Determination of Temperature and Light Optima for Seed Germination and Seedling Development of Spiderplant (Cleome gynandra L.) Morphotypes from western Kenya

F.B.O. K'Opondo, S.P.C. Groot, H. Rheenen

Research output: Contribution to journalArticleAcademicpeer-review

Abstract

Spiderplant (Cleome gynandra) is an African indigenous vegetable (AIV) in many parts of sub-Saharan Africa, especially in most countries in eastern and southern Africa, where it is a semi-cultivated popular tropical species. In Kenya, it is among the most popular AIVs, particularly in the western and coastal regions. Seed supply systems for spiderplant is largely local and whatever material that is available is often of poor quality, mainly due to lack of development of seed quality testing protocols, thus hampering the correct assessment of the quality of seed used for sowing. The study aimed at determining temperature and light optima for seed germination and seedling development of spiderplant morphotypes from western Kenya. The original spiderplant seeds for the study were sourced from farmers in Kakamega District and from wildly growing plants within Chepkoilel Campus in Uasin Gishu District, both in western Kenya. Four morphotypes were identified and selected based on the presence or absence of anthocyanins on their stems and petioles, respectively. Tests on seed quality aspects were done at the Bioscience Business Unit at Plant Research International, Wageningen, The Netherlands. Determination of optimum temperature for seed germination was conducted by incubating three replicates of 100 seeds each of the four morphotypes at constant temperatures of 20, 25, 30, 35, 40 and 45OC, respectively. In order to determine the light regime for seed germination and optimum temperature for seedling development four replicates of 50 seeds each were incubated at constant temperatures of 30 and 35 OC at 8-hr light day-1 and 0-hr light day-1 (in 24-hr darkness), respectively. Data analysis (ANOVA, statistical descriptors and t-tests) were done using statistical package SeedCalculator 3.0. Germination was strongly influenced by temperature showing declines at both extremes of 20 and 45OC and optimum of 35 and 40OC. Light had no influence on germination since seeds germinated equally well under light and in the dark. Seedling development was strongly influenced by temperature with higher percentage of normal seedlings at 30OC than at 35OC. It is concluded that while temperature had an effect on seed germination performance and seedling development, light on the other hand showed no effect on seed germination for the spiderplant morphotypes studied. However, white light is required in order to aid in seedling evaluation.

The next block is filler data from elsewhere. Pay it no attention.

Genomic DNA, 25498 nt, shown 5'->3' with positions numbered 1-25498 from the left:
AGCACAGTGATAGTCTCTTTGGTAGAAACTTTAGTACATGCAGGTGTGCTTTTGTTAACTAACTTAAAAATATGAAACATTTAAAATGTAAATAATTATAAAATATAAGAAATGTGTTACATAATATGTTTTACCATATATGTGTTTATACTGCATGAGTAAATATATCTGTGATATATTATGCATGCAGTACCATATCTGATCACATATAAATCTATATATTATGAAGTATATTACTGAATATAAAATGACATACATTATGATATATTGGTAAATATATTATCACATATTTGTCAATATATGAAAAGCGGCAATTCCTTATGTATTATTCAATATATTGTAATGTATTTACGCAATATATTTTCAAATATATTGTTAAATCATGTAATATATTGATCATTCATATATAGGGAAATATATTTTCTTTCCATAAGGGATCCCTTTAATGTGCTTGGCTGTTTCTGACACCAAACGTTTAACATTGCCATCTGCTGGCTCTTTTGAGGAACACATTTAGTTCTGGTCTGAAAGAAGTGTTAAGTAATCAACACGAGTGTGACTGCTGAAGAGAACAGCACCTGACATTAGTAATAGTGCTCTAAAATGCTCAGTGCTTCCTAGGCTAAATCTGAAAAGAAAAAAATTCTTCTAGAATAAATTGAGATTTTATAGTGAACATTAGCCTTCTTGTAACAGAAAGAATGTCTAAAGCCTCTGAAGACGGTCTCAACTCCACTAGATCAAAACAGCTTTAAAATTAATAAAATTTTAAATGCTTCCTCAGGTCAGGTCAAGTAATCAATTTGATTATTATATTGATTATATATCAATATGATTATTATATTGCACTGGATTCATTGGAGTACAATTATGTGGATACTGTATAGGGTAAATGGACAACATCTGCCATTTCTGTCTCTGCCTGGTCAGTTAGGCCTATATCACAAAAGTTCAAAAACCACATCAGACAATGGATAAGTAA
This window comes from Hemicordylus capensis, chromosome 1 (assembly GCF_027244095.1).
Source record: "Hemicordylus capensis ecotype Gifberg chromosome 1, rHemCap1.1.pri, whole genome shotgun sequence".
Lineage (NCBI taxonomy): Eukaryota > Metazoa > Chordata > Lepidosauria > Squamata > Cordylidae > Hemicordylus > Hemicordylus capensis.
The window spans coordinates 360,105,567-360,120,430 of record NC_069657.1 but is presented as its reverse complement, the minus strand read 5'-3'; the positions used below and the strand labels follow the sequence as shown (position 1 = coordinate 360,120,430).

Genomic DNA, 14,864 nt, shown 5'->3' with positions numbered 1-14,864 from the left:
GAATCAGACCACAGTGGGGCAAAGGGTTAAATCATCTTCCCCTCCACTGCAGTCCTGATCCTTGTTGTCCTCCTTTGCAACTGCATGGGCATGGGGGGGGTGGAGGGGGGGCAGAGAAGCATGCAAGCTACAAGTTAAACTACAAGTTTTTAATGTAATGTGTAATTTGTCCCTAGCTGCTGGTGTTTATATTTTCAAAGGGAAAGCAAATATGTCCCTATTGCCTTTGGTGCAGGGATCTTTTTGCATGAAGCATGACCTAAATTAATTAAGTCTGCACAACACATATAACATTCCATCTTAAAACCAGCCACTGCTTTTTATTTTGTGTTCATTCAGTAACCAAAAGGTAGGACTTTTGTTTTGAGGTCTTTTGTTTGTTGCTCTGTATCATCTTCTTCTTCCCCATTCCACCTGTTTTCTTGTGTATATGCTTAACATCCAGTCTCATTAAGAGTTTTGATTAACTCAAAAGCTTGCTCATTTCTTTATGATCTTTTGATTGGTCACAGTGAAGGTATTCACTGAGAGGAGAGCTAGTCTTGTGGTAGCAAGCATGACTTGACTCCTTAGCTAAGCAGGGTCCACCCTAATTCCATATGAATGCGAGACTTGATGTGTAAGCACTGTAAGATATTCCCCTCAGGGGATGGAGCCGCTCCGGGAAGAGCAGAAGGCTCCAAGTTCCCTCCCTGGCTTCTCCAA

Original languageEnglish
Pages (from-to)60-75
JournalAnnals of Biological Research
Volume2
Issue number1
Publication statusPublished - 2011

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